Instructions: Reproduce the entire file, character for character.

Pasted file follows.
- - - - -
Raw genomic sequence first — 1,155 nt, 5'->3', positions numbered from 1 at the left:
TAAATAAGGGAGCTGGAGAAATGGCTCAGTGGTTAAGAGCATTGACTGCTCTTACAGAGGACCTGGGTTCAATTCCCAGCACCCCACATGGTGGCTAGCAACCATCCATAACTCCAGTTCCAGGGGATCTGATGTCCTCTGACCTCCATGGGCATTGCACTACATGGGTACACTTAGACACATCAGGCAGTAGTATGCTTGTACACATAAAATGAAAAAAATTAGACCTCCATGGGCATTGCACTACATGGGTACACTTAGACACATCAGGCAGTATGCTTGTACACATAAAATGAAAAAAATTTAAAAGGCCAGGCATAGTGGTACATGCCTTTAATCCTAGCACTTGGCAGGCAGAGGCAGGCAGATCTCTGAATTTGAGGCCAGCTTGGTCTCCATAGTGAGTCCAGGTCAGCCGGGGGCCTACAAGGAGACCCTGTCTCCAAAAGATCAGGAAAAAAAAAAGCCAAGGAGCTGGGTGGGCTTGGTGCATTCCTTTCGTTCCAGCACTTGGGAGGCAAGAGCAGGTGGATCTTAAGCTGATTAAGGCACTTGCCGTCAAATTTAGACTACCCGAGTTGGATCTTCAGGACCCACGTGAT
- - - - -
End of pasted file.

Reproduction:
Raw genomic sequence first — 1,155 nt, 5'->3', positions numbered from 1 at the left:
TAAATAAGGGAGCTGGAGAAATGGCTCAGTGGTTAAGAGCATTGACTGCTCTTACAGAGGACCTGGGTTCAATTCCCAGCACCCCACATGGTGGCTAGCAACCATCCATAACTCCAGTTCCAGGGGATCTGATGTCCTCTGACCTCCATGGGCATTGCACTACATGGGTACACTTAGACACATCAGGCAGTAGTATGCTTGTACACATAAAATGAAAAAAATTAGACCTCCATGGGCATTGCACTACATGGGTACACTTAGACACATCAGGCAGTATGCTTGTACACATAAAATGAAAAAAATTTAAAAGGCCAGGCATAGTGGTACATGCCTTTAATCCTAGCACTTGGCAGGCAGAGGCAGGCAGATCTCTGAATTTGAGGCCAGCTTGGTCTCCATAGTGAGTCCAGGTCAGCCGGGGGCCTACAAGGAGACCCTGTCTCCAAAAGATCAGGAAAAAAAAAAGCCAAGGAGCTGGGTGGGCTTGGTGCATTCCTTTCGTTCCAGCACTTGGGAGGCAAGAGCAGGTGGATCTTAAGCTGATTAAGGCACTTGCCGTCAAATTTAGACTACCCGAGTTGGATCTTCAGGACCCACGTGAT